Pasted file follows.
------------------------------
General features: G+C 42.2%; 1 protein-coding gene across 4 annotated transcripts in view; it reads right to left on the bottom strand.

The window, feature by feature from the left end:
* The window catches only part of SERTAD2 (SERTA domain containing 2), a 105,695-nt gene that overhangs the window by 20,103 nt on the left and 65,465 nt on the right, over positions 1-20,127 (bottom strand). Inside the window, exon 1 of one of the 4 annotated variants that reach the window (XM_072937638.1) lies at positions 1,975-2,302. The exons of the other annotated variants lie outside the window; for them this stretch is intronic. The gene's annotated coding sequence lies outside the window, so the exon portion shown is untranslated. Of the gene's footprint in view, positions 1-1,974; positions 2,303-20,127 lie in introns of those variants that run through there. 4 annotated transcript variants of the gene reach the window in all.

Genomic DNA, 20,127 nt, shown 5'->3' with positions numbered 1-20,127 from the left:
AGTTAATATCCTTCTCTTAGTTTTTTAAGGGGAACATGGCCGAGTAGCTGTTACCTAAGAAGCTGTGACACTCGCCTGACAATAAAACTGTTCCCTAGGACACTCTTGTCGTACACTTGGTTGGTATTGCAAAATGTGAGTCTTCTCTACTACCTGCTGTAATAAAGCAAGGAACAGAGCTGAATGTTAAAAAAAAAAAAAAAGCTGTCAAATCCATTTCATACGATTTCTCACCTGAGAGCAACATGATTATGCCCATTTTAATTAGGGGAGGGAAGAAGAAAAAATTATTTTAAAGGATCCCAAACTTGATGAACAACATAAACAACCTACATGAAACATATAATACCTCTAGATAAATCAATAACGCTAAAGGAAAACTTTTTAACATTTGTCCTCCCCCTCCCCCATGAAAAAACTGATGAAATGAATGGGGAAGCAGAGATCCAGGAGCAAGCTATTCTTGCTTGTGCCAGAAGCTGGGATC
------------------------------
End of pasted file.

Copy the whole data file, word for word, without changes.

General features: G+C 42.2%; 1 protein-coding gene across 4 annotated transcripts in view; it reads right to left on the bottom strand.

The window, feature by feature from the left end:
* The window catches only part of SERTAD2 (SERTA domain containing 2), a 105,695-nt gene that overhangs the window by 20,103 nt on the left and 65,465 nt on the right, over positions 1-20,127 (bottom strand). Inside the window, exon 1 of one of the 4 annotated variants that reach the window (XM_072937638.1) lies at positions 1,975-2,302. The exons of the other annotated variants lie outside the window; for them this stretch is intronic. The gene's annotated coding sequence lies outside the window, so the exon portion shown is untranslated. Of the gene's footprint in view, positions 1-1,974; positions 2,303-20,127 lie in introns of those variants that run through there. 4 annotated transcript variants of the gene reach the window in all.

Genomic DNA, 20,127 nt, shown 5'->3' with positions numbered 1-20,127 from the left:
AGTTAATATCCTTCTCTTAGTTTTTTAAGGGGAACATGGCCGAGTAGCTGTTACCTAAGAAGCTGTGACACTCGCCTGACAATAAAACTGTTCCCTAGGACACTCTTGTCGTACACTTGGTTGGTATTGCAAAATGTGAGTCTTCTCTACTACCTGCTGTAATAAAGCAAGGAACAGAGCTGAATGTTAAAAAAAAAAAAAAAGCTGTCAAATCCATTTCATACGATTTCTCACCTGAGAGCAACATGATTATGCCCATTTTAATTAGGGGAGGGAAGAAGAAAAAATTATTTTAAAGGATCCCAAACTTGATGAACAACATAAACAACCTACATGAAACATATAATACCTCTAGATAAATCAATAACGCTAAAGGAAAACTTTTTAACATTTGTCCTCCCCCTCCCCCATGAAAAAACTGATGAAATGAATGGGGAAGCAGAGATCCAGGAGCAAGCTATTCTTGCTTGTGCCAGAAGCTGGGATC